City of Sequim sets special Saturday meeting to consider changes to appeals process

Sequim City Council to host special meeting Sept. 26 to consider changes to appeals processes.

The Sequim City Council has set a special meeting to talk about a proposed interim controls ordinance amending Chapter 20.01 of the Sequim Municipal Code-Appeals Process, at 6 p.m. Saturday, Sept. 26.

The meeting will be held virtually through Microsoft Teams. Members of the public can listen to the meeting by calling 253-363-9585, conference ID 165 939 349#, or listen via a web page on the city website: www.sequimwa.gov/669/City-Council-Boards-Commission-Media.

There is no public comment scheduled for the meeting.

For more information, contact city clerk Sara McMillon at 360-912-3701 or smcmillon@sequimwa.gov.

A week before a hearing was set to begin addressing appeals for the Jamestown S’Klallam Tribe’s proposed medication-assisted treatment (MAT) application, the City of Sequim’s appointed hearing examiner Phil Olbrechts cancelled the hearing because of perceived issues with the city’s code.

In an email to parties of record on Sunday, Sept. 20, Olbrechts wrote that he does “not have jurisdiction over consolidated permit hearings that include a (State Environmental Policy Act, SEPA) appeal.”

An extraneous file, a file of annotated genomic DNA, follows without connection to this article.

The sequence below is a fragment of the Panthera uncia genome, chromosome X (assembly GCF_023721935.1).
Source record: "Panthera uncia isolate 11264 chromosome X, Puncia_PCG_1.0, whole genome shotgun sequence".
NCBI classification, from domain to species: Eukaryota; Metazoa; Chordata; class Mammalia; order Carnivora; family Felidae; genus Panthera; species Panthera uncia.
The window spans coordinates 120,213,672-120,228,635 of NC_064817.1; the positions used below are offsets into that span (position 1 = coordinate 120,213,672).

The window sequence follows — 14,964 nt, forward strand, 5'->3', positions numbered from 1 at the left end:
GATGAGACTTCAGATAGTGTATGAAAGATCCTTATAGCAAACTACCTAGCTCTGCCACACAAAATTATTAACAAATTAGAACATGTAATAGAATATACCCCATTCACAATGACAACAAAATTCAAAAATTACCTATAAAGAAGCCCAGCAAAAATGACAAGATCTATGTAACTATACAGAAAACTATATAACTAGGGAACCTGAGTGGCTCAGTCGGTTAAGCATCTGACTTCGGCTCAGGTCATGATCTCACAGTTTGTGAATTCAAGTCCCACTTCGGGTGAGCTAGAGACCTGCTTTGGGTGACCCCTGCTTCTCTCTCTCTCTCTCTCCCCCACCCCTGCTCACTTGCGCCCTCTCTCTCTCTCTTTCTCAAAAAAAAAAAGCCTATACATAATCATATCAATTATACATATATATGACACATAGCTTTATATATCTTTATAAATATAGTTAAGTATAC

A virtual, three-day hearing was set for Sept. 28-30 to hear six appeals from four appellants including Robert Bilow, Parkwood Manufactured Housing Community, LLC, Save Our Sequim (S.O.S.), and the tribe.

Their appeals were collected into one hearing, per city code, for three aspects — the classification of the project (city staff review versus city council review), the environmental Mitigated Determination of Nonsignificance (MDNS) SEPA review, and the application as a whole.

Olbrechts wrote he was disappointed to make the ruling, “but unfortunately, there is little room for reasonable disagreement on the jurisdictional issue.”

He added that if he retained jurisdiction on the proposed 16,806-square-foot medical facility’s application, a “reviewing court would very likely overturn my final decision and remand the appeal back to the city council to do the entire process over again.”